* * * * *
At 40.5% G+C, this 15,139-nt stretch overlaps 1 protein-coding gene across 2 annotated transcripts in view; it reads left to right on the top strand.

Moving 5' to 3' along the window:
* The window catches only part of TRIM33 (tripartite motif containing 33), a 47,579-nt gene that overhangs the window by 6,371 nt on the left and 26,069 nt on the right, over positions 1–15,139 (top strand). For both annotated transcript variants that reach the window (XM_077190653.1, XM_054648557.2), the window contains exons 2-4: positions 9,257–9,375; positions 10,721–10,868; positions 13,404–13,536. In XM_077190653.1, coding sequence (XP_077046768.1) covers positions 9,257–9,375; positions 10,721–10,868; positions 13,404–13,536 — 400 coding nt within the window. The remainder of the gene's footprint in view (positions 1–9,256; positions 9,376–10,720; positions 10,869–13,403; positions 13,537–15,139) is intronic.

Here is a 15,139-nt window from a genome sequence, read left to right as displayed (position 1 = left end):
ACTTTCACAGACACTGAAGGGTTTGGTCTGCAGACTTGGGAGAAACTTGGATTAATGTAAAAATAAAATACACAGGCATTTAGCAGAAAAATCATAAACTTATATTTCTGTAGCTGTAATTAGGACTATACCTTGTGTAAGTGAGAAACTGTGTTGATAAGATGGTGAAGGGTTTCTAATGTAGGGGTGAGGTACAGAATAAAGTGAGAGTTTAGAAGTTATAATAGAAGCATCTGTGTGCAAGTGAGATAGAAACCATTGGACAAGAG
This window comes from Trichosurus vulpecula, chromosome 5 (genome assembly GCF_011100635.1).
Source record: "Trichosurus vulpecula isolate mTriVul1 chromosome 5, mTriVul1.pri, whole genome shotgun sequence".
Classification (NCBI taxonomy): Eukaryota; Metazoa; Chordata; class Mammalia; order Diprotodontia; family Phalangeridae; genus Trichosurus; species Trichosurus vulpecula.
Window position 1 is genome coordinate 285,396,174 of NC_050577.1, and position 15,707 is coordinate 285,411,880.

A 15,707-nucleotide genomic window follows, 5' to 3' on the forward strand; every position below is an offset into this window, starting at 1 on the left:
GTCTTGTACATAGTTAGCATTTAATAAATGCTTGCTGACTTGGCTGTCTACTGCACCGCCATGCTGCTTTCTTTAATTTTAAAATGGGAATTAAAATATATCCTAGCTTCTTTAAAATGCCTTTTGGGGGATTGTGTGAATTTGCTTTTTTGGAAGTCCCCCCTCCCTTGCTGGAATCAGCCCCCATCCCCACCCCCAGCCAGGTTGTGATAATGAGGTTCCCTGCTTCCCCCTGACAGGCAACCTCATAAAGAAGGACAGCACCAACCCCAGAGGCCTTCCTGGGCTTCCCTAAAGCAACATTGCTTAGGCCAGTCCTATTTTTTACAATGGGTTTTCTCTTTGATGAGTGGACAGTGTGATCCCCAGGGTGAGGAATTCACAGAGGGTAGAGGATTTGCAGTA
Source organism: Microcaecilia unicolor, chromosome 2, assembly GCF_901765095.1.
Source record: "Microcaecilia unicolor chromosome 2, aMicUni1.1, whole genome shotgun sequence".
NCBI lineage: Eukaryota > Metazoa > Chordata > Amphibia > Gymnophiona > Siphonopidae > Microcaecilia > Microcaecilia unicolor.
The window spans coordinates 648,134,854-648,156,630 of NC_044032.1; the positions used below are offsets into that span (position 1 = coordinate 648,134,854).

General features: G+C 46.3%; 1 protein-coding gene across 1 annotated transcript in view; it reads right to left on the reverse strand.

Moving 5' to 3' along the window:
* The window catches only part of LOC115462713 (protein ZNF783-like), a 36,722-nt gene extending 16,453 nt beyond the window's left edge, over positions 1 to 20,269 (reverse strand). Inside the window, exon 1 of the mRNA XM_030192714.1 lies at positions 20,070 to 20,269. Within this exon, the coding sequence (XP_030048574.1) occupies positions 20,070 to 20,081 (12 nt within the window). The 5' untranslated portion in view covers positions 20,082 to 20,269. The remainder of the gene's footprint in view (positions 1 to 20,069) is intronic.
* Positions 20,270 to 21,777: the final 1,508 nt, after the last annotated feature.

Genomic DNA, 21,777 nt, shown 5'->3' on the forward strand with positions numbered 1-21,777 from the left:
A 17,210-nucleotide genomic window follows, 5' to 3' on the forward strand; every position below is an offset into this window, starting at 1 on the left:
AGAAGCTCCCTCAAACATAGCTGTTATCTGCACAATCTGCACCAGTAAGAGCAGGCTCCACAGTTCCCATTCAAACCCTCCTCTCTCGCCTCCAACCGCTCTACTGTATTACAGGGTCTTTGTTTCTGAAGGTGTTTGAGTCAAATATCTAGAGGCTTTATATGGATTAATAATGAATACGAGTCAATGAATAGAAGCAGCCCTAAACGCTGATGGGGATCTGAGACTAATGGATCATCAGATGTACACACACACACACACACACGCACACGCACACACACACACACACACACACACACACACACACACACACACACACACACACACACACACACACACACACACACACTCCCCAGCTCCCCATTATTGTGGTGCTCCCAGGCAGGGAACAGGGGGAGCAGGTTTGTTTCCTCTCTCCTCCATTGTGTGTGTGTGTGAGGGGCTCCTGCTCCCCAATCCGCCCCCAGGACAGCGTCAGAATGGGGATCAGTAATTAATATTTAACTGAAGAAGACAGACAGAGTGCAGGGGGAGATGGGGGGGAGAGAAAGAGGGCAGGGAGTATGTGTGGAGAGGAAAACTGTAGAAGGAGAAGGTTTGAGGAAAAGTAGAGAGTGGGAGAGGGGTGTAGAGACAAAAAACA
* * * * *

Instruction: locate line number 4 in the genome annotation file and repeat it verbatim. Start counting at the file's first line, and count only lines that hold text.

Here is a 15,139-nt window from a genome sequence, read left to right as displayed (position 1 = left end):